Show simple item record

dc.contributor.authorAuma, Erick O
dc.description.abstractWater hyacinth (Eichhornia crassipes), an invasive aquatic weed with large biomass poses serious socio-economic and environmental challenges in fresh water bodies such as Lake Victoria in East Africa. Efforts towards its control and removal can be complemented by biogas production for use as energy source. However, knowledge of chemical and nutritional composition of its largely complex lignocellulosic biomass is important in determining its conversion into biogas. The complex structure of lignocellulosic biomass can affect its biodegradability and limit biogas production. On the other hand, co-digestion with complimentary substrates can potentially make it more amenable to biodegradation and improve biogas production. Biomethanation involves a combination of physicochemical conditions in anaerobic reactors and the action of microbial community. Understanding the dynamics of the microbial community can provide insights on how co-digestion influences biogas generation. This study evaluated synergy in co-digestion of WH from Lake Victoria with ruminal slaughterhouse waste (RSW) from Dagoretti slaughterhouses in Nairobi. The study characterized WH and RSW as co-substrates in biogas production by conducting proximate, crude fiber, elemental and biochemical analysis. It evaluated influence of processes parameters that included pH, temperatures, reaction times and substrate mix proportions on biogas production for WH and RSW substrates digested separately and in co-digestion. The study also investigated the dynamics of microbial communities in digestion of single substrates and in co-digestion at critical stages of biogas production by isolation, identification, DNA extraction, 16S rRNA gene amplification and sequencing using the Basic Local Alignment Search Tool (BLAST) technique. xvii Water Hyacinth had significant concentrations of cellulose, hemicellulose and carbohydrates of 331,200, 231,800 and 447,800 mg/L, respectively and lesser concentration of lignin of 99,400 g/L, which is desirable in biomass for biogas production. The concentration for C, N, P and K in WH were 15480, 1654, 51 and 137 mg/L, respectively compared to 26,220, 1,390, 34 and 7,475 mg/L for RSW. The concentration of potassium for WH was below the optimum range for biogas production of 200 - 400 mg/l while that for RSW was in the inhibitory range. Both biomass exhibited phosphorous deficiency at C/P of 310 and 656 for WH and RSW, respectively against optimum ratio of 100 and 150 for hydrolysis and acidogenesis stages, and methanogenesis stage, respectively. The C/N ratio for WH was 9.4 that tended towards ammonia toxicity at the lower limit of 8 to 20 C/N ratio for optimal biogas production while that for RSW was 18.8, which bordered on nitrogen deficiency. The results indicated potential for complementing of nutrients in co-digestion of WH with RSW substrates, for enhanced biogas production. Profiles of biogas production exhibited distinct acclimatization, lag and active biomethanation phases. Water hyacinth and RSW digested separately experienced lag phase of 7 and 20 days, respectively in which pH dropped from 7.5 to 7.0 for WH and to acidic pH of 6.0 for RSW. The pH drop was attributed to rapid generation of volatile fatty acids by hydrolysis and acidogenesis process without corresponding consumption by acetogenesis and methanogenesis processes. Depressed pH inhibited methanogenic organisms resulting in lag in biogas yield. However, co-digestion of WH with RSW led to a consistent and improved biogas production that was attributed to collation of processes parameters restraining of pH drop alkaline to levels that were conducive for biomethanation. A WH: RSW co-digestion ratio of 70:30 exhibited the most consistent and largest biogas yield over a residence time of 60 days. Co-digestion of WH with xviii 30% RSW proportion at 24°C improved WH biogas yield by 75% from 8.05 to 14.1 L/Kg biomass and the proportion of methane component by 9% from 59 to 68% suggesting synergisms in the co-digestion. The morphologies of microbial colonies isolated from reactor sludge were dominated by short and long rods bacilli, but also cocci, and streptococcus mainly in WH samples. About 77% of the isolates were Gram positive that indicated dominance of the Firmicutes phyla that includes the bacillus genus, while 23% were Gram negative. Molecular analysis identified a shift in microbial community during the acidic lag phase from Bacillus genus to Lysinibacillus and Solibacillus genera. Recovery of alkaline conditions resulted in re-emergence of diverse species of Bacillus genus including Bacillus aerophilus, Bacillus pumilus, Bacillus glycinifermentans, Bacillus cereus, Bacillus thuringiensis, Bacillus licheniformis and Bacillus aquimaris, which were associated with active biomethanation. Consequently, consistent and improved biogas production in co-digestion of WH with RSW was attributed to collation of processes parameters that restrained pH to alkaline levels allowing growth of Bacillus sp. associated with active biomethanation.en_US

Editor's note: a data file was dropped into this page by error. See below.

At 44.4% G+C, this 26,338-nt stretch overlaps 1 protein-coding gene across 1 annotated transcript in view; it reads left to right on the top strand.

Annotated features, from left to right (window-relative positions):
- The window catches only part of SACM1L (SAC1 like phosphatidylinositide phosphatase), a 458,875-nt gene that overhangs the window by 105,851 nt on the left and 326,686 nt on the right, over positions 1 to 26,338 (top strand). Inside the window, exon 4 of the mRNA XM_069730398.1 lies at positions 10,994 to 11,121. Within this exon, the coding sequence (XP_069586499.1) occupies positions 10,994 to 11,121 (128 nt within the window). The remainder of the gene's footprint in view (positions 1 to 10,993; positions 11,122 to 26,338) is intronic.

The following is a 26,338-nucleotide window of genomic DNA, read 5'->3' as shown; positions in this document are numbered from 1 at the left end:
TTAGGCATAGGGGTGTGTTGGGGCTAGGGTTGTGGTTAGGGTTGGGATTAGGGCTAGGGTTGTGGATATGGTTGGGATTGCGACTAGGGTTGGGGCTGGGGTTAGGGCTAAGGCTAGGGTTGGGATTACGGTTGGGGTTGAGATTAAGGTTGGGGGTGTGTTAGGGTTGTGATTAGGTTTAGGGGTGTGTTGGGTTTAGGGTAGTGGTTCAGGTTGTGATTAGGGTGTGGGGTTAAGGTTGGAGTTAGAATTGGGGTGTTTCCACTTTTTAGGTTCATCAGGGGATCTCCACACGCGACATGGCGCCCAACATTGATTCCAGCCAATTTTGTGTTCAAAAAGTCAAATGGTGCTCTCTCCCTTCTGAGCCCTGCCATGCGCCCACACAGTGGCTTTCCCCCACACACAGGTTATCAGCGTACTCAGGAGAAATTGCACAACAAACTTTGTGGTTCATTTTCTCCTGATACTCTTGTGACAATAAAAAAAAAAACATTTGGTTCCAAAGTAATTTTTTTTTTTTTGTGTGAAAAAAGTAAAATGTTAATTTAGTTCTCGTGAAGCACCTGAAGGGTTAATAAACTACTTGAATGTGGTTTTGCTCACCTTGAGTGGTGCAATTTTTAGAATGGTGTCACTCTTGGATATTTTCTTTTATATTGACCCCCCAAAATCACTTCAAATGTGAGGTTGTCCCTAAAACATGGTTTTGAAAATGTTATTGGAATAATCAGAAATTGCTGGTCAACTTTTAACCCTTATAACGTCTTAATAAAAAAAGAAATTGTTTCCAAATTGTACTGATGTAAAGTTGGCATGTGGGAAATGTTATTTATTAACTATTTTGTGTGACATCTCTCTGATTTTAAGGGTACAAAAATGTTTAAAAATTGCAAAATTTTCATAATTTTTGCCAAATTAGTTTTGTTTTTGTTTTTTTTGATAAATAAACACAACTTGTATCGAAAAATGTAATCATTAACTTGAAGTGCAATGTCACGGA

dc.publisherUniversity of Nairobien_US
dc.rightsAttribution-NonCommercial-NoDerivs 3.0 United States*
dc.subjectAnaerobic Co-Digestion of Water Hyacinthen_US
dc.titleAnaerobic Co-Digestion of Water Hyacinth (Eichhornia crassipes) with Ruminal Slaughterhouse Waste under Mesophilic Conditionsen_US

Files in this item


This item appears in the following Collection(s)

Show simple item record

Attribution-NonCommercial-NoDerivs 3.0 United States
Except where otherwise noted, this item's license is described as Attribution-NonCommercial-NoDerivs 3.0 United States